Police end Vale of Neath climate camp on Roman fort

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The climate camp in the Vale of Neath before police dispersed protesters
Image caption,
The climate camp in the Vale of Neath before police dispersed protesters

South Wales Police have broken up a "climate camp" after complaints that it was on the "very sensitive" site of a Roman fort.

Officers moved between 20-30 protesters from the camp, near Dyffryn Cellwen, north of Glynneath, and said Coelbren had already suffered some damage.

Climate Camp Cymru demonstrators said they wanted to highlight issues surrounding the use of fossil fuels.

One of the protesters told BBC Wales they were considering their next move.

The camp was set up on Friday night for what the organisers said would be five days of workshops, discussions and direct action on the issue of sustainable energy.

But police moved in on Saturday afternoon after they said they had "representations" from the owner of the land and Cadw, the historic monuments agency.

Assistant chief constable Nick Croft said: "We informed the protesters that they had to vacate the site and gave them sufficient time to dismantle their tents and move on.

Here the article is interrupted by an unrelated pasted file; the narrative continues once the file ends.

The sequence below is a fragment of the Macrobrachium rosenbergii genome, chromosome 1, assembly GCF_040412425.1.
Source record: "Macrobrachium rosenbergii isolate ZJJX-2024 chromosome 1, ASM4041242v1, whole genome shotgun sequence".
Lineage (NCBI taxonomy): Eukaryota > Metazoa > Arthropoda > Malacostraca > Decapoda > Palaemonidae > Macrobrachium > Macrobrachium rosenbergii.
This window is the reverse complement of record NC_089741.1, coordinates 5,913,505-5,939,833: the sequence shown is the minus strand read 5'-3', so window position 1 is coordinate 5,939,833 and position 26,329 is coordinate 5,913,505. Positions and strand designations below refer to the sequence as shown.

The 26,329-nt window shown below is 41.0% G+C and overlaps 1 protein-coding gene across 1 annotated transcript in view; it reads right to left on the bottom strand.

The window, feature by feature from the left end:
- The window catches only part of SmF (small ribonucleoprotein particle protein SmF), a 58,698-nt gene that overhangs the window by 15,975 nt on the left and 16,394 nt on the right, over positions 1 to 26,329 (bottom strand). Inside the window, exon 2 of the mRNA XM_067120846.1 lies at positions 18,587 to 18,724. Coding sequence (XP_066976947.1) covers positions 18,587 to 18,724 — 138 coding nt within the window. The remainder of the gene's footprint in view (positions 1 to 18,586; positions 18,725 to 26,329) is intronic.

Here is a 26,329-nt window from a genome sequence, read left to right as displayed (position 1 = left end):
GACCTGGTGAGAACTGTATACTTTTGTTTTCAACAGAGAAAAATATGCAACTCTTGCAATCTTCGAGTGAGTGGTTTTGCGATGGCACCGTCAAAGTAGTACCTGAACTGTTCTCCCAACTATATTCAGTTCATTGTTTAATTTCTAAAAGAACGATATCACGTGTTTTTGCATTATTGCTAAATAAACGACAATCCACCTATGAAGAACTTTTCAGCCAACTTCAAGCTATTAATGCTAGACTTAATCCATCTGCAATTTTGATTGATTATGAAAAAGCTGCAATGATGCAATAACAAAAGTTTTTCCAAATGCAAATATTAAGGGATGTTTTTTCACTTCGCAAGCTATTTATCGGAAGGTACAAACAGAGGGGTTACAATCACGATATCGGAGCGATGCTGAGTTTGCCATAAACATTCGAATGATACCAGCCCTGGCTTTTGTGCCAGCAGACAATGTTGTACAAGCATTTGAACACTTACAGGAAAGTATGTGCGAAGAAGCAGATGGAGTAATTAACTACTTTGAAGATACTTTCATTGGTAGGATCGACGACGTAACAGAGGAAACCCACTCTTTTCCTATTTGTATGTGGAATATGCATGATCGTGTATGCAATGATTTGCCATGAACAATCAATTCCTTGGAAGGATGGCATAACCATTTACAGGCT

"I am pleased to say that everyone involved packed up and left in an orderly manner and I would like to thank the protesters for their co-operation.

'Addiction to fossil fuels'

"South Wales Police maintains a strictly impartial position on any related issues and causes, but have a responsibility to safeguard the right to a lawful protest, and a responsibility to safeguard the rights of individuals to carry out their lawful business.

"We will continue to work with any parties involved to ensure the safety of those participating at the camp, and the safety of the general public."

The camp organisers said there had been a big police presence since it was set up.

"They came with over 100 police officers for 30 people," said green campaigner Bob Hodson Smith, who claimed that the camp was "perfectly legal".

He said the landowner had, initially at least, agreed for the demonstrators to use the site.

In a statement, camp organisers said they had been planning to take "direct action" against owners of nearby opencast mines.

One, Tim Jones, said the economic system was "based upon an addiction to fossil fuels and ever increasing consumption".

The organisers said climate campers were "well-known for ensuring that land they use is left as they find it - cleaned up and undamaged" and they were "very concerned not to damage the soil and therefore did not erect their wind turbine".